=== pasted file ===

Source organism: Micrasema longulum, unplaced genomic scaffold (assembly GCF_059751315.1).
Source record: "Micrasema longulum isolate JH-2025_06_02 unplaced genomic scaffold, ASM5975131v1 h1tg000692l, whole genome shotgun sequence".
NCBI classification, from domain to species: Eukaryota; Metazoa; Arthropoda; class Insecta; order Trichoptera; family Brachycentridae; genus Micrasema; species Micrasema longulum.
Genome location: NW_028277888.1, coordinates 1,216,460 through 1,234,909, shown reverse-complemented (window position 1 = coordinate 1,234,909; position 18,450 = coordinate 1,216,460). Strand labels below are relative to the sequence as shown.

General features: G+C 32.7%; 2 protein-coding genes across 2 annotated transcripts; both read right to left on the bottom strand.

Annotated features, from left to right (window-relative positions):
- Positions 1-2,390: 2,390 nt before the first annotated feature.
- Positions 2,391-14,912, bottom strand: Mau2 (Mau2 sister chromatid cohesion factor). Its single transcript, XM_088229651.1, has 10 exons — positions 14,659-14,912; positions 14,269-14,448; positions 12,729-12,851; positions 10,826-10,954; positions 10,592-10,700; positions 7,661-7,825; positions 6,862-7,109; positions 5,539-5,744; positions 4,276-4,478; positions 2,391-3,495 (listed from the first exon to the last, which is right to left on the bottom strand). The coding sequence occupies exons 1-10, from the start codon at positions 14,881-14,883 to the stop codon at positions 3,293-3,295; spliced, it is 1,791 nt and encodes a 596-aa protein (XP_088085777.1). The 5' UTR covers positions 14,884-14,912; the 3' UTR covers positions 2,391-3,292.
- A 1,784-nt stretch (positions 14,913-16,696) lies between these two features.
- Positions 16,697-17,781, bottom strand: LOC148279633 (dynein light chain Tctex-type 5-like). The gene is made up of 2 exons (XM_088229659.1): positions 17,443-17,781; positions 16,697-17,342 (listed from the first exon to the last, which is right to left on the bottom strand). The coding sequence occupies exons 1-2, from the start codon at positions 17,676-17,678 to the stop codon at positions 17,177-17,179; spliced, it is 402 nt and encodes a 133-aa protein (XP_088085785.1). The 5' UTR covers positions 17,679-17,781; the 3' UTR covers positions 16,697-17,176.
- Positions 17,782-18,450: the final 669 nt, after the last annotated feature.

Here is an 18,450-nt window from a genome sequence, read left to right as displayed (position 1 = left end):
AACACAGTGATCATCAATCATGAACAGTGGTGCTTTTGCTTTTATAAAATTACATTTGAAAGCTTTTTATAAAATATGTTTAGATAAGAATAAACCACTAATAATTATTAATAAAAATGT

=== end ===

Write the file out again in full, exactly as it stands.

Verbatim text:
Source organism: Micrasema longulum, unplaced genomic scaffold (assembly GCF_059751315.1).
Source record: "Micrasema longulum isolate JH-2025_06_02 unplaced genomic scaffold, ASM5975131v1 h1tg000692l, whole genome shotgun sequence".
NCBI classification, from domain to species: Eukaryota; Metazoa; Arthropoda; class Insecta; order Trichoptera; family Brachycentridae; genus Micrasema; species Micrasema longulum.
Genome location: NW_028277888.1, coordinates 1,216,460 through 1,234,909, shown reverse-complemented (window position 1 = coordinate 1,234,909; position 18,450 = coordinate 1,216,460). Strand labels below are relative to the sequence as shown.

General features: G+C 32.7%; 2 protein-coding genes across 2 annotated transcripts; both read right to left on the bottom strand.

Annotated features, from left to right (window-relative positions):
- Positions 1-2,390: 2,390 nt before the first annotated feature.
- Positions 2,391-14,912, bottom strand: Mau2 (Mau2 sister chromatid cohesion factor). Its single transcript, XM_088229651.1, has 10 exons — positions 14,659-14,912; positions 14,269-14,448; positions 12,729-12,851; positions 10,826-10,954; positions 10,592-10,700; positions 7,661-7,825; positions 6,862-7,109; positions 5,539-5,744; positions 4,276-4,478; positions 2,391-3,495 (listed from the first exon to the last, which is right to left on the bottom strand). The coding sequence occupies exons 1-10, from the start codon at positions 14,881-14,883 to the stop codon at positions 3,293-3,295; spliced, it is 1,791 nt and encodes a 596-aa protein (XP_088085777.1). The 5' UTR covers positions 14,884-14,912; the 3' UTR covers positions 2,391-3,292.
- A 1,784-nt stretch (positions 14,913-16,696) lies between these two features.
- Positions 16,697-17,781, bottom strand: LOC148279633 (dynein light chain Tctex-type 5-like). The gene is made up of 2 exons (XM_088229659.1): positions 17,443-17,781; positions 16,697-17,342 (listed from the first exon to the last, which is right to left on the bottom strand). The coding sequence occupies exons 1-2, from the start codon at positions 17,676-17,678 to the stop codon at positions 17,177-17,179; spliced, it is 402 nt and encodes a 133-aa protein (XP_088085785.1). The 5' UTR covers positions 17,679-17,781; the 3' UTR covers positions 16,697-17,176.
- Positions 17,782-18,450: the final 669 nt, after the last annotated feature.

Here is an 18,450-nt window from a genome sequence, read left to right as displayed (position 1 = left end):
AACACAGTGATCATCAATCATGAACAGTGGTGCTTTTGCTTTTATAAAATTACATTTGAAAGCTTTTTATAAAATATGTTTAGATAAGAATAAACCACTAATAATTATTAATAAAAATGT